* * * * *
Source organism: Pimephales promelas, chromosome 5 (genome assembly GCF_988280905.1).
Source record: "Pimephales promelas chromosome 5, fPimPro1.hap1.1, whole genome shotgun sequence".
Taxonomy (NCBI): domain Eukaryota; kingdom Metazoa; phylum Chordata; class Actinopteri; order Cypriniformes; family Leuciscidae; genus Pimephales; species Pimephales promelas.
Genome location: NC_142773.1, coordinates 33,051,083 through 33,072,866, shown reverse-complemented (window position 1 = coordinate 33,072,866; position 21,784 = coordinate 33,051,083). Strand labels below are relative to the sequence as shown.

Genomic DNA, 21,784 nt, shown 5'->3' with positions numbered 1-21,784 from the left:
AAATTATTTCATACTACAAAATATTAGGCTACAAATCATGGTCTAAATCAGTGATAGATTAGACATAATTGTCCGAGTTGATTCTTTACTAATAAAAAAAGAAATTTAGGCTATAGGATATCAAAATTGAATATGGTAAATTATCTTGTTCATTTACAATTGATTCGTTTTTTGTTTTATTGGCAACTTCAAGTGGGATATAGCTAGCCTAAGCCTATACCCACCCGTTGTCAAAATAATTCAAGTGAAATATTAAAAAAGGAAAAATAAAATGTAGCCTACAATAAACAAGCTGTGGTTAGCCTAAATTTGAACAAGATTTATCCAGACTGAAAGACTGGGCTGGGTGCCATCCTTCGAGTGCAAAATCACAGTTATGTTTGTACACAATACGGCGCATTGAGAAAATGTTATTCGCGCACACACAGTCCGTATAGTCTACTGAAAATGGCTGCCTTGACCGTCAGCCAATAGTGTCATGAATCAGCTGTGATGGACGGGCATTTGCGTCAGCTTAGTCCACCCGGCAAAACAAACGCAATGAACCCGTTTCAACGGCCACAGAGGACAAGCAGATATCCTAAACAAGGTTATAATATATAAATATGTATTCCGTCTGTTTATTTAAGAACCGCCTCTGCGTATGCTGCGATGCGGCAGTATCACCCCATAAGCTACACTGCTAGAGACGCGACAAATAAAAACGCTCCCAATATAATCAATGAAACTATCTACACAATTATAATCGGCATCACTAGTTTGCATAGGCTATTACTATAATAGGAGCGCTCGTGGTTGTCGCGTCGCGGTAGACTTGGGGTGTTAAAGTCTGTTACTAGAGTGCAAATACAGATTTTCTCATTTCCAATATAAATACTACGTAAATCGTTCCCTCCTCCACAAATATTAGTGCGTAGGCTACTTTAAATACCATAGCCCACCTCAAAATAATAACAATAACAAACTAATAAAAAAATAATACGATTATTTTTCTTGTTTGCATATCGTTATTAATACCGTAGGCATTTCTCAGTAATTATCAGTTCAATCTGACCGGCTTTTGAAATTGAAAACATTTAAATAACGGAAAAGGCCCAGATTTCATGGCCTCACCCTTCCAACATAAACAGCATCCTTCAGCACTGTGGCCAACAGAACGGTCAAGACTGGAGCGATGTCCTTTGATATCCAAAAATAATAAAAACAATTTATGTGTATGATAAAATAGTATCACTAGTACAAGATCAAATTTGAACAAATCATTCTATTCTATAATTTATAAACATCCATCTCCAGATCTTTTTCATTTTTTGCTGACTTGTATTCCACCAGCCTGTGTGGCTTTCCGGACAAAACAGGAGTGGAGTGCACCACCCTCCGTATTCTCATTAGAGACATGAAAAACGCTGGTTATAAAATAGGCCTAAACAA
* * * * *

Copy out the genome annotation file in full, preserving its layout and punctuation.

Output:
Source organism: Pimephales promelas, chromosome 5 (genome assembly GCF_988280905.1).
Source record: "Pimephales promelas chromosome 5, fPimPro1.hap1.1, whole genome shotgun sequence".
Taxonomy (NCBI): domain Eukaryota; kingdom Metazoa; phylum Chordata; class Actinopteri; order Cypriniformes; family Leuciscidae; genus Pimephales; species Pimephales promelas.
Genome location: NC_142773.1, coordinates 33,051,083 through 33,072,866, shown reverse-complemented (window position 1 = coordinate 33,072,866; position 21,784 = coordinate 33,051,083). Strand labels below are relative to the sequence as shown.

Genomic DNA, 21,784 nt, shown 5'->3' with positions numbered 1-21,784 from the left:
AAATTATTTCATACTACAAAATATTAGGCTACAAATCATGGTCTAAATCAGTGATAGATTAGACATAATTGTCCGAGTTGATTCTTTACTAATAAAAAAAGAAATTTAGGCTATAGGATATCAAAATTGAATATGGTAAATTATCTTGTTCATTTACAATTGATTCGTTTTTTGTTTTATTGGCAACTTCAAGTGGGATATAGCTAGCCTAAGCCTATACCCACCCGTTGTCAAAATAATTCAAGTGAAATATTAAAAAAGGAAAAATAAAATGTAGCCTACAATAAACAAGCTGTGGTTAGCCTAAATTTGAACAAGATTTATCCAGACTGAAAGACTGGGCTGGGTGCCATCCTTCGAGTGCAAAATCACAGTTATGTTTGTACACAATACGGCGCATTGAGAAAATGTTATTCGCGCACACACAGTCCGTATAGTCTACTGAAAATGGCTGCCTTGACCGTCAGCCAATAGTGTCATGAATCAGCTGTGATGGACGGGCATTTGCGTCAGCTTAGTCCACCCGGCAAAACAAACGCAATGAACCCGTTTCAACGGCCACAGAGGACAAGCAGATATCCTAAACAAGGTTATAATATATAAATATGTATTCCGTCTGTTTATTTAAGAACCGCCTCTGCGTATGCTGCGATGCGGCAGTATCACCCCATAAGCTACACTGCTAGAGACGCGACAAATAAAAACGCTCCCAATATAATCAATGAAACTATCTACACAATTATAATCGGCATCACTAGTTTGCATAGGCTATTACTATAATAGGAGCGCTCGTGGTTGTCGCGTCGCGGTAGACTTGGGGTGTTAAAGTCTGTTACTAGAGTGCAAATACAGATTTTCTCATTTCCAATATAAATACTACGTAAATCGTTCCCTCCTCCACAAATATTAGTGCGTAGGCTACTTTAAATACCATAGCCCACCTCAAAATAATAACAATAACAAACTAATAAAAAAATAATACGATTATTTTTCTTGTTTGCATATCGTTATTAATACCGTAGGCATTTCTCAGTAATTATCAGTTCAATCTGACCGGCTTTTGAAATTGAAAACATTTAAATAACGGAAAAGGCCCAGATTTCATGGCCTCACCCTTCCAACATAAACAGCATCCTTCAGCACTGTGGCCAACAGAACGGTCAAGACTGGAGCGATGTCCTTTGATATCCAAAAATAATAAAAACAATTTATGTGTATGATAAAATAGTATCACTAGTACAAGATCAAATTTGAACAAATCATTCTATTCTATAATTTATAAACATCCATCTCCAGATCTTTTTCATTTTTTGCTGACTTGTATTCCACCAGCCTGTGTGGCTTTCCGGACAAAACAGGAGTGGAGTGCACCACCCTCCGTATTCTCATTAGAGACATGAAAAACGCTGGTTATAAAATAGGCCTAAACAA